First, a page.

Housing Trust Fund Corporation – Internal Controls Over and Maximization of Federal Funding for Community Development Block Grant & HOME Investment Partnerships Programs

Issued Date
September 16, 2022
Homes and Community Renewal


To determine whether Homes and Community Renewal (HCR) has established and maintains adequate internal controls to oversee and monitor the federally funded Community Development Block Grant (CDBG) program and HOME Investment Partnerships Program (HOME) to ensure they meet requirements, and whether HCR is obtaining federal reimbursements on time and in a manner that recovers all eligible costs. This audit covers the period from April 2017 through June 2022.

About the Program

HCR is the State’s affordable housing agency, with a mission to build, preserve, and protect affordable housing and increase homeownership throughout the State. HCR is comprised of several different offices and agencies, including the Housing Finance Agency, Governor’s Office of Storm Recovery, and Housing Trust Fund Corporation (HTFC). HTFC’s Office of Community Renewal is allocated federal funding from the U.S. Department of Housing and Urban Development (HUD) to administer the CDBG and HOME programs across the State. While HCR administered a variety of programs prior to the COVID-19 pandemic, the unprecedented housing crisis caused by the pandemic escalated the need for programs that provide housing stability. As such, the Coronavirus Aid, Relief, and Economic Security Act of 2020 (CARES Act) provided funding for emergency economic relief for individuals, families, and businesses affected by COVID-19, and the American Rescue Plan Act of 2021 enhanced this assistance.

Between April 1, 2017 and June 6, 2022, HUD allocated over $244 million in CDBG funds to HCR, for grant years 2017 through 2021, and about $127 million in additional funding from CDBG COVID-19 relief aid (CDBG-CV) through the CARES Act. During the same period, HUD allocated about $120 million in HOME funds to HCR, as well as approximately $93 million more in HOME COVID-19 relief aid through the HOME American Rescue Plan Program (HOME-ARP). CDBG and HOME both provide funding to expand the supply of decent, safe, and affordable housing principally for low- and moderate-income households across the State. While CDBG and HOME share the same goals, the programs have different approaches to meeting the needs of low- and moderate-income families and have different rules regarding eligible activities. HCR functions as a pass-through entity, awarding CDBG and HOME grants to Local Program Administrators (LPAs), which may be entities such as units of local government and non-profit corporations. LPAs are subrecipients of pass-through funds from HCR; however, they may elect to further subgrant all or portions of their CDBG funds to another subrecipient (Subrecipient) or contract with another entity (Contractor). LPAs are responsible for monitoring all grant-supported activities provided by the Subrecipient or Contractor to ensure their compliance with applicable State and federal requirements as well as their achievement of performance goals. HCR is responsible for overseeing the activities of LPAs to ensure their compliance with federal requirements and that performance expectations are being achieved.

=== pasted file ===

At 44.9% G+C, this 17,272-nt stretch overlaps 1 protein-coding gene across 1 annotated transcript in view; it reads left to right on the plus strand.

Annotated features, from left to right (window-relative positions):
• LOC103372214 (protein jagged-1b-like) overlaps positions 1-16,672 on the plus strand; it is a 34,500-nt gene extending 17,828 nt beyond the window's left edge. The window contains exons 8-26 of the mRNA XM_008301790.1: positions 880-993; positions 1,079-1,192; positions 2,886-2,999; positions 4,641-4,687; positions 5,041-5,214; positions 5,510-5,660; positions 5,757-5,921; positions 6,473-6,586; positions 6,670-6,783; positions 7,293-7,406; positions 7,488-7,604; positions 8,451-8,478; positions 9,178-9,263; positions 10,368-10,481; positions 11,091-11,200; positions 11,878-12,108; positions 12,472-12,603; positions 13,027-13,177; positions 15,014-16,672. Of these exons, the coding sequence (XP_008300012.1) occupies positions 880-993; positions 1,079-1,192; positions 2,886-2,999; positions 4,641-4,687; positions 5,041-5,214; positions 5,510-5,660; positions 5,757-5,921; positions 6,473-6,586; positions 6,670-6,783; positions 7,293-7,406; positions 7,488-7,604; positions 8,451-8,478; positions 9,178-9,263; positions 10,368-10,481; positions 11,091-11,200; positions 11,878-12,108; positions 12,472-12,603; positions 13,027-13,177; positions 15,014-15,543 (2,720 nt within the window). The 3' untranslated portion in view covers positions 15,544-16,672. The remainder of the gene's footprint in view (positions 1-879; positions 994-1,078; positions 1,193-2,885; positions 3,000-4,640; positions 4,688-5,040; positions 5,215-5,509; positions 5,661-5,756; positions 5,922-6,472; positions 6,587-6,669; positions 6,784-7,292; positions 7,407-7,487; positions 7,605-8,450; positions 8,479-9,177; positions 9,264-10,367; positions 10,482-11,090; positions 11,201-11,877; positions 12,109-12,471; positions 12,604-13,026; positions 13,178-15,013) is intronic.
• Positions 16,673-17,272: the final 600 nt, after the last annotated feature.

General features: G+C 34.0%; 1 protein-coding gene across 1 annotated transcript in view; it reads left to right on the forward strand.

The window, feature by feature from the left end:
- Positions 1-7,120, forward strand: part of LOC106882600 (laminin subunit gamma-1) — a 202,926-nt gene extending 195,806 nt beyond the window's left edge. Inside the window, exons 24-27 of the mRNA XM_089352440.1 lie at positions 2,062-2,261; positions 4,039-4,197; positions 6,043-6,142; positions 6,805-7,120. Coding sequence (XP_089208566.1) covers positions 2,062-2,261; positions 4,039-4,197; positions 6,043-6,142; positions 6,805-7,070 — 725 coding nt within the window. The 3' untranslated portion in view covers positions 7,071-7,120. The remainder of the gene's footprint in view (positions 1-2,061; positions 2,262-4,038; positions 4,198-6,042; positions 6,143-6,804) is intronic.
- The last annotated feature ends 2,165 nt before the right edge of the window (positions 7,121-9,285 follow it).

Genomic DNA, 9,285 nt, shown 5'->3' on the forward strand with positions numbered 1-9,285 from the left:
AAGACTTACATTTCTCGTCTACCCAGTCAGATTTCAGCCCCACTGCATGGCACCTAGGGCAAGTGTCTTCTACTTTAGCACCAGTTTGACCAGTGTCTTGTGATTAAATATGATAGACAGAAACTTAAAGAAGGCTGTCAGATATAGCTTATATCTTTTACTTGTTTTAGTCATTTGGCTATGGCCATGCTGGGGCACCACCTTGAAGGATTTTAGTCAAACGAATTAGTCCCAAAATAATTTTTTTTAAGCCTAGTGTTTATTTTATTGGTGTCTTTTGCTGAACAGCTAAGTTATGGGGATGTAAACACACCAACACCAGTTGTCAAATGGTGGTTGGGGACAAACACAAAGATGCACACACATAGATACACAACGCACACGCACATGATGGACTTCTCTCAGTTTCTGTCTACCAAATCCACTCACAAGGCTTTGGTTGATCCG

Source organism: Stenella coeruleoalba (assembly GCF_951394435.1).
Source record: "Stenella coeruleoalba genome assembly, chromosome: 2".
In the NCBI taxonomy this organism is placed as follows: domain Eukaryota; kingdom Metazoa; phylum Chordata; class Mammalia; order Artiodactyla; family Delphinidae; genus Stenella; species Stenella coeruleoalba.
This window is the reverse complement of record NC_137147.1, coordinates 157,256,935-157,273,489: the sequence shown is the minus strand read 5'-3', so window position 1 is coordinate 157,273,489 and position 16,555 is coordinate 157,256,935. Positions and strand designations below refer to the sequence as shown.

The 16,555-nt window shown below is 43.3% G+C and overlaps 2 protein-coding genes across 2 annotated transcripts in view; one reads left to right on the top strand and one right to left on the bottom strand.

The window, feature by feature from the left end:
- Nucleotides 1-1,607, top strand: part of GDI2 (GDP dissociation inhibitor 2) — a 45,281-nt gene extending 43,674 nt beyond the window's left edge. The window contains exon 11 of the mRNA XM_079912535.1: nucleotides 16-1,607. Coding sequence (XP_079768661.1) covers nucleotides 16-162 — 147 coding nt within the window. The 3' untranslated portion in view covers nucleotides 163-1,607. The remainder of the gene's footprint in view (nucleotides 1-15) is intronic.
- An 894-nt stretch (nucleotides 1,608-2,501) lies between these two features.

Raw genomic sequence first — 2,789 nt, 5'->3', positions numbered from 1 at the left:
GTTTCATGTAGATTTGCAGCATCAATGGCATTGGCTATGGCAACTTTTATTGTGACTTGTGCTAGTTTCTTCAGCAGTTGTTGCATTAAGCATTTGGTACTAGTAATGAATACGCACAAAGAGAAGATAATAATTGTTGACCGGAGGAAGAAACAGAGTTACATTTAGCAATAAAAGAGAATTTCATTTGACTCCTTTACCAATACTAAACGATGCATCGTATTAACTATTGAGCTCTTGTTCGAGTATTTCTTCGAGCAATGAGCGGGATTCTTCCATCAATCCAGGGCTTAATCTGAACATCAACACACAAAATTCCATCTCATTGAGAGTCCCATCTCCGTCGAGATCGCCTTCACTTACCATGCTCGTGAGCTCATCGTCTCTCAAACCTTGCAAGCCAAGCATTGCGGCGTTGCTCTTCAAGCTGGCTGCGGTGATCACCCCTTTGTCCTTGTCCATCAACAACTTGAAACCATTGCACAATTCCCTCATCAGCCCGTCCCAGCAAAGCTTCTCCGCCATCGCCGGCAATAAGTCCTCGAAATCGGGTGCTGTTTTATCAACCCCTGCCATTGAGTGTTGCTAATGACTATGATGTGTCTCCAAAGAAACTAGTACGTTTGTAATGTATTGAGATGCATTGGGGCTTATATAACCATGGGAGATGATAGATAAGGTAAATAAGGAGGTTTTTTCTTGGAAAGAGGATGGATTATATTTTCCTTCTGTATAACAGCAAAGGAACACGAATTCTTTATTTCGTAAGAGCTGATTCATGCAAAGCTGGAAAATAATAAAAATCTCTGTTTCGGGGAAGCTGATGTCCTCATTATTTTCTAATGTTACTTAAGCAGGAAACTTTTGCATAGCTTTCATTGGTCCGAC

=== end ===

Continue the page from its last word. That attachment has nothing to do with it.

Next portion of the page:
Key Findings

  • In September 2020, HUD provided HCR approximately $127 million in CDBG-CV funds to prevent, prepare for, and respond to the spread of COVID-19 as well as respond to the impacts of the virus and safely reopen and prepare businesses and facilities for new safety protocols. However, as of June 9, 2022 – more than 2 years after the start of the pandemic – HCR had only committed about $98 million, of which less than $5 million has been reimbursed. To meet HUD’s Report 2021-S-10 2 requirements, HCR must expend over $96 million of the CDBG-CV funds – more than 19 times the amount it has been able to spend since the funds were received in September 2020 – by September 23, 2023 to avoid potentially losing the funding.
  • HCR could improve its internal controls over the administration of the CDBG program. We found problems with HCR’s monitoring of three ($2 million) of the eight grants ($5 million) we reviewed at three of the five LPAs we visited. While the issues varied, our findings are generally attributable to how HCR monitors LPAs that directly contract with vendors.
  • We also identified potential vulnerabilities in the handling of confidential information.


  • Work with LPAs to ensure the timely obligation and spending of CDBG-CV and HOME-ARP funded projects. This may include but not be limited to:
    • Improving communication with LPAs regarding, and/or adjusting flexibility of, performance completion requirements.
    • Identifying and reducing delays in releasing funds to LPAs for work completed.
  • Improve internal controls over the administration of the CDBG, including:
    • Developing methods to better monitor Subrecipients and Contractors used by LPAs to administer CDBG grants.
    • Helping LPAs to reduce the use of local funds to cover project costs before reimbursement from the State, where practicable.
    • Correcting weaknesses in controls over confidential information.

Nadine Morrell

State Government Accountability Contact Information:
Audit Director
: Nadine Morrell
Phone: (518) 474-3271; Email: [email protected]
Address: Office of the State Comptroller; Division of State Government Accountability; 110 State Street, 11th Floor; Albany, NY 12236